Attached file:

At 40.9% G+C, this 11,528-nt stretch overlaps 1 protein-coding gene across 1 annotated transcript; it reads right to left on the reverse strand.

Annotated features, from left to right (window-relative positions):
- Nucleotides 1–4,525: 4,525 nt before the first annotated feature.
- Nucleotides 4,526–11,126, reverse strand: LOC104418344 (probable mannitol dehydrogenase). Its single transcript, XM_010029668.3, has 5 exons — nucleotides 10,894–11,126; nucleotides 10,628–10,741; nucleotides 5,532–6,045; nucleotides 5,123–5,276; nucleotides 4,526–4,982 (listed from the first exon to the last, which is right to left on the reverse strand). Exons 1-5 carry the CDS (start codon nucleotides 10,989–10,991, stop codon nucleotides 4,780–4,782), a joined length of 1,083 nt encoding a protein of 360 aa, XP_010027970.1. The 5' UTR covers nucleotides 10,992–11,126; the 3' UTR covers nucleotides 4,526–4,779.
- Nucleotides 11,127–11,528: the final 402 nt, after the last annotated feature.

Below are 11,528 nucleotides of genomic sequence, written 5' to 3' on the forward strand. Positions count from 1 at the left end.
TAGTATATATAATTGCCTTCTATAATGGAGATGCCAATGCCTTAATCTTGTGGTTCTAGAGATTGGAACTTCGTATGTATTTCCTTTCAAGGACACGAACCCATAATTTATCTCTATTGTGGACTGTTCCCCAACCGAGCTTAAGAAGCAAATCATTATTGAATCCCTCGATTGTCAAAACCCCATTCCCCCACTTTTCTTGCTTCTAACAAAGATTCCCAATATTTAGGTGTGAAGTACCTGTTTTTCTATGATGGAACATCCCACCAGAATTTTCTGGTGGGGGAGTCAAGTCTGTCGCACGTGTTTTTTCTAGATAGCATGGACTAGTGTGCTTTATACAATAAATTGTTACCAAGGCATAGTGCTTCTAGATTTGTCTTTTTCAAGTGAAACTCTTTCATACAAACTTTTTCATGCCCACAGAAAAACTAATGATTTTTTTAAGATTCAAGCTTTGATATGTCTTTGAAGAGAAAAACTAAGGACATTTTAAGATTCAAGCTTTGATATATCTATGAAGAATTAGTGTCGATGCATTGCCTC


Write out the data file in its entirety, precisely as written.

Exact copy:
At 40.9% G+C, this 11,528-nt stretch overlaps 1 protein-coding gene across 1 annotated transcript; it reads right to left on the reverse strand.

Annotated features, from left to right (window-relative positions):
- Nucleotides 1–4,525: 4,525 nt before the first annotated feature.
- Nucleotides 4,526–11,126, reverse strand: LOC104418344 (probable mannitol dehydrogenase). Its single transcript, XM_010029668.3, has 5 exons — nucleotides 10,894–11,126; nucleotides 10,628–10,741; nucleotides 5,532–6,045; nucleotides 5,123–5,276; nucleotides 4,526–4,982 (listed from the first exon to the last, which is right to left on the reverse strand). Exons 1-5 carry the CDS (start codon nucleotides 10,989–10,991, stop codon nucleotides 4,780–4,782), a joined length of 1,083 nt encoding a protein of 360 aa, XP_010027970.1. The 5' UTR covers nucleotides 10,992–11,126; the 3' UTR covers nucleotides 4,526–4,779.
- Nucleotides 11,127–11,528: the final 402 nt, after the last annotated feature.

Below are 11,528 nucleotides of genomic sequence, written 5' to 3' on the forward strand. Positions count from 1 at the left end.
TAGTATATATAATTGCCTTCTATAATGGAGATGCCAATGCCTTAATCTTGTGGTTCTAGAGATTGGAACTTCGTATGTATTTCCTTTCAAGGACACGAACCCATAATTTATCTCTATTGTGGACTGTTCCCCAACCGAGCTTAAGAAGCAAATCATTATTGAATCCCTCGATTGTCAAAACCCCATTCCCCCACTTTTCTTGCTTCTAACAAAGATTCCCAATATTTAGGTGTGAAGTACCTGTTTTTCTATGATGGAACATCCCACCAGAATTTTCTGGTGGGGGAGTCAAGTCTGTCGCACGTGTTTTTTCTAGATAGCATGGACTAGTGTGCTTTATACAATAAATTGTTACCAAGGCATAGTGCTTCTAGATTTGTCTTTTTCAAGTGAAACTCTTTCATACAAACTTTTTCATGCCCACAGAAAAACTAATGATTTTTTTAAGATTCAAGCTTTGATATGTCTTTGAAGAGAAAAACTAAGGACATTTTAAGATTCAAGCTTTGATATATCTATGAAGAATTAGTGTCGATGCATTGCCTC